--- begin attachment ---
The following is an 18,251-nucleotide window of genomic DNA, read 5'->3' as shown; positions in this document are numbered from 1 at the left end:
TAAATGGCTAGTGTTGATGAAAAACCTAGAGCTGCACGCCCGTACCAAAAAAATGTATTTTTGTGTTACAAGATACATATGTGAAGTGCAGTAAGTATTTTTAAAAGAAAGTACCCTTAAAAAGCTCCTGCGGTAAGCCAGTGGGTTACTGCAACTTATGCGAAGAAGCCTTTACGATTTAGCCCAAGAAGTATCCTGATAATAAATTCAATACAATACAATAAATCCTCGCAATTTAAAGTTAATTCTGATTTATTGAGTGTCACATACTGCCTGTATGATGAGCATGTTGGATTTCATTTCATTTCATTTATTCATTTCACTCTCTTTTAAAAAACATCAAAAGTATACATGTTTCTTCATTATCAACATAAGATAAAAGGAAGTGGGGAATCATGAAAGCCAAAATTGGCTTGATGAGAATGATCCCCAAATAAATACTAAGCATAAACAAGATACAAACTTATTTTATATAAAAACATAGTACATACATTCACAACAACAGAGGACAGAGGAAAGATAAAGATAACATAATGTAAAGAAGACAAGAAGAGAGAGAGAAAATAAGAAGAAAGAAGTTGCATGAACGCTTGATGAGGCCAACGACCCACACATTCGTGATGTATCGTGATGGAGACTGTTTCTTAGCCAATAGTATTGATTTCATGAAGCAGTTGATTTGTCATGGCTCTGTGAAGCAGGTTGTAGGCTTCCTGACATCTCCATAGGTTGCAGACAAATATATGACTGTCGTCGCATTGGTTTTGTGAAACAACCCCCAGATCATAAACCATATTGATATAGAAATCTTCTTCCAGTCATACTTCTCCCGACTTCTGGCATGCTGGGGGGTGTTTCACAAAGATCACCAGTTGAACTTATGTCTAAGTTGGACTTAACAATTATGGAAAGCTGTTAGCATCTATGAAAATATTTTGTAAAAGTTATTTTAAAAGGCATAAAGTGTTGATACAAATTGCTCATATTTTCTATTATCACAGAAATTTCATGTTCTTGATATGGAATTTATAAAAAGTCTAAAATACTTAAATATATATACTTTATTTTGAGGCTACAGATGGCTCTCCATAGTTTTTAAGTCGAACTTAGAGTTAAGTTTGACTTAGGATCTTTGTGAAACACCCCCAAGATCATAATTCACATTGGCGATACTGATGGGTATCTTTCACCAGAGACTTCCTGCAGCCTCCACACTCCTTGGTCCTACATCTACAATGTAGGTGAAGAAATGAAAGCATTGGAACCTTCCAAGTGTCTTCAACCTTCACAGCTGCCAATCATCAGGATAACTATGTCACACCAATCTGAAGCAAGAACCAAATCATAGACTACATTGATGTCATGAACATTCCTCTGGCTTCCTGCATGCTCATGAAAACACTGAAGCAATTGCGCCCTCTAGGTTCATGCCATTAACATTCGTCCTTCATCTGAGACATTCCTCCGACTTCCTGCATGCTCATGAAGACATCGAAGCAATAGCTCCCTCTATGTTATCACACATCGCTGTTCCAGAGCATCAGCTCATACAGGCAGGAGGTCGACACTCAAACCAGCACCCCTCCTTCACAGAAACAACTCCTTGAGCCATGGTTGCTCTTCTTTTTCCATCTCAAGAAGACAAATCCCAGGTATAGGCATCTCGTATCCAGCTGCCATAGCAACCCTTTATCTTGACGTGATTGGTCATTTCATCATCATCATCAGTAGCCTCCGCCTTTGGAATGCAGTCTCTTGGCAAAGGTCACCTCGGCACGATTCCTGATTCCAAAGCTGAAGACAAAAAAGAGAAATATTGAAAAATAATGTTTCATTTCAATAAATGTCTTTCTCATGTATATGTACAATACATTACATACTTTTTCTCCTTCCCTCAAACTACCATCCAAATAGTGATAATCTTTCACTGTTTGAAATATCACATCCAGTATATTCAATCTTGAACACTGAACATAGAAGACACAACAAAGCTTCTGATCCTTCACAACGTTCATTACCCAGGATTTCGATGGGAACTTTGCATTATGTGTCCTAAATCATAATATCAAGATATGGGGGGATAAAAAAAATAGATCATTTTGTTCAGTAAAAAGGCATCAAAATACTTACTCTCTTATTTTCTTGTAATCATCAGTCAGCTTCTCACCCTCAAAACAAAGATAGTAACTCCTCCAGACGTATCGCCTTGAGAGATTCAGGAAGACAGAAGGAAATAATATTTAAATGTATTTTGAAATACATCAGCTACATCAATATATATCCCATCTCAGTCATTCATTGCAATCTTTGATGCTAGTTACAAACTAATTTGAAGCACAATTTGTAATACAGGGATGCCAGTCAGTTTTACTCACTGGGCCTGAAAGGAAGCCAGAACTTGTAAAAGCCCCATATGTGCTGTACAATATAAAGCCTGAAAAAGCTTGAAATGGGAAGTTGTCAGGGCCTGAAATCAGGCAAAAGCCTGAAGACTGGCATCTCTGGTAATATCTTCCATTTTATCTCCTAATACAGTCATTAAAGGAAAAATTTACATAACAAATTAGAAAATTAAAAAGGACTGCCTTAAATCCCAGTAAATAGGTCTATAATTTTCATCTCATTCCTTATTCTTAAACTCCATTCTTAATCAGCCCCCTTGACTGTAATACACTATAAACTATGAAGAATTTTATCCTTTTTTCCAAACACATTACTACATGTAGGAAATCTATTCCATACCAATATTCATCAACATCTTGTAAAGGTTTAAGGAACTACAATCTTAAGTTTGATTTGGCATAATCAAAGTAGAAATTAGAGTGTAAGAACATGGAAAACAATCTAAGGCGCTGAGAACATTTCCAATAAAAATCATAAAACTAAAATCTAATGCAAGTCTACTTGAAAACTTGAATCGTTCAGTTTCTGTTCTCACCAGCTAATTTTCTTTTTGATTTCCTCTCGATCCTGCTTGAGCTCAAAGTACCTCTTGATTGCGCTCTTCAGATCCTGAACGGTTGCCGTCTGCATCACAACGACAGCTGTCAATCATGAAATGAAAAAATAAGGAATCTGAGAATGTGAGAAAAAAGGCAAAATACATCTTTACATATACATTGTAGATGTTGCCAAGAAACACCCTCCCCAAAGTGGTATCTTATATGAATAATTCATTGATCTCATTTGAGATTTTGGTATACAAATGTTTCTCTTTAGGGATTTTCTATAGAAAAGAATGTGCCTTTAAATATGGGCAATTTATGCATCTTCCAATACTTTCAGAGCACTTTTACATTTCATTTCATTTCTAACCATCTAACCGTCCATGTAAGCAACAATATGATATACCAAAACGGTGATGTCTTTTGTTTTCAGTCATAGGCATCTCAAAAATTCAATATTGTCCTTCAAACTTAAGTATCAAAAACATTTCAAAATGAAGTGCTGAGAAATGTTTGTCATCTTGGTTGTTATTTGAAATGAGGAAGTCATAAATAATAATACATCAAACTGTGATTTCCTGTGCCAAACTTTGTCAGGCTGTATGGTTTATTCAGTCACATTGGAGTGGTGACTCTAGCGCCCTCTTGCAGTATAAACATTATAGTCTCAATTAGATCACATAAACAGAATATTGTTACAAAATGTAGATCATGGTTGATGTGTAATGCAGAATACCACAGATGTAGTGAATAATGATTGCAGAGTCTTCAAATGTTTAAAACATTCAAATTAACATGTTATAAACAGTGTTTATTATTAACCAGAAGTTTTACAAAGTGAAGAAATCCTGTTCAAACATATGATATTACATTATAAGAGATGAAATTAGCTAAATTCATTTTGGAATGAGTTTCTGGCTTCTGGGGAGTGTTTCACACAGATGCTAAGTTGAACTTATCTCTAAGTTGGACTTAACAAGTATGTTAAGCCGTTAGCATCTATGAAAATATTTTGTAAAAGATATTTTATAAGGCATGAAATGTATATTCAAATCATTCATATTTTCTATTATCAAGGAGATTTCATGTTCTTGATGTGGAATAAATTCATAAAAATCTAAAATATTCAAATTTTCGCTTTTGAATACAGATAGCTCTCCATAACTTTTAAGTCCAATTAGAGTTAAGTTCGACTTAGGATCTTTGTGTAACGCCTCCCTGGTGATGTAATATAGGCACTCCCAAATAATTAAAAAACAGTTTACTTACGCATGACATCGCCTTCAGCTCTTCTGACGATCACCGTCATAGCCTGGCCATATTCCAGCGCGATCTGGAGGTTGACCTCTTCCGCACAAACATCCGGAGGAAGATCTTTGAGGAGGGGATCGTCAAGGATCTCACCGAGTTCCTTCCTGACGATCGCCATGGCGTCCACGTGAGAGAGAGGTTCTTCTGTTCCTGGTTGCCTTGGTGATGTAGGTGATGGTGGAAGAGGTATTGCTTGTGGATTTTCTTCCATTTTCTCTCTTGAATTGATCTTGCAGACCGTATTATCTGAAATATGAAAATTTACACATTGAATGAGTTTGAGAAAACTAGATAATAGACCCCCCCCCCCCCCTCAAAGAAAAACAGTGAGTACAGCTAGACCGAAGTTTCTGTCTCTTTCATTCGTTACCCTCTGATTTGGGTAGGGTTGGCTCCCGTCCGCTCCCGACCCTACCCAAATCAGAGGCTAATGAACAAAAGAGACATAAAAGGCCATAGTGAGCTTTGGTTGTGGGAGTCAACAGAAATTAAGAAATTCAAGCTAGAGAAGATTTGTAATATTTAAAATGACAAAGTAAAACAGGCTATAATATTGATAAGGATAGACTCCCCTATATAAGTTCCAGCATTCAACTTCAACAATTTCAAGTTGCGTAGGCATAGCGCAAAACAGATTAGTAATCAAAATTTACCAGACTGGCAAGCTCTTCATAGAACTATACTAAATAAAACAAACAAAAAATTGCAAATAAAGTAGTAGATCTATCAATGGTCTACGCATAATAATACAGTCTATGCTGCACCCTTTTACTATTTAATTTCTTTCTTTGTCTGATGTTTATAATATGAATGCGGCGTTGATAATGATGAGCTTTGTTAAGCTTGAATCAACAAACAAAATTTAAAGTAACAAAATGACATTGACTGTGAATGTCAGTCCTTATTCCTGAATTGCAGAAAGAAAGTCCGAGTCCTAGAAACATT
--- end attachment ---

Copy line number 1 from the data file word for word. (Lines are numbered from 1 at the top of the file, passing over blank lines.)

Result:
The following is an 18,251-nucleotide window of genomic DNA, read 5'->3' as shown; positions in this document are numbered from 1 at the left end: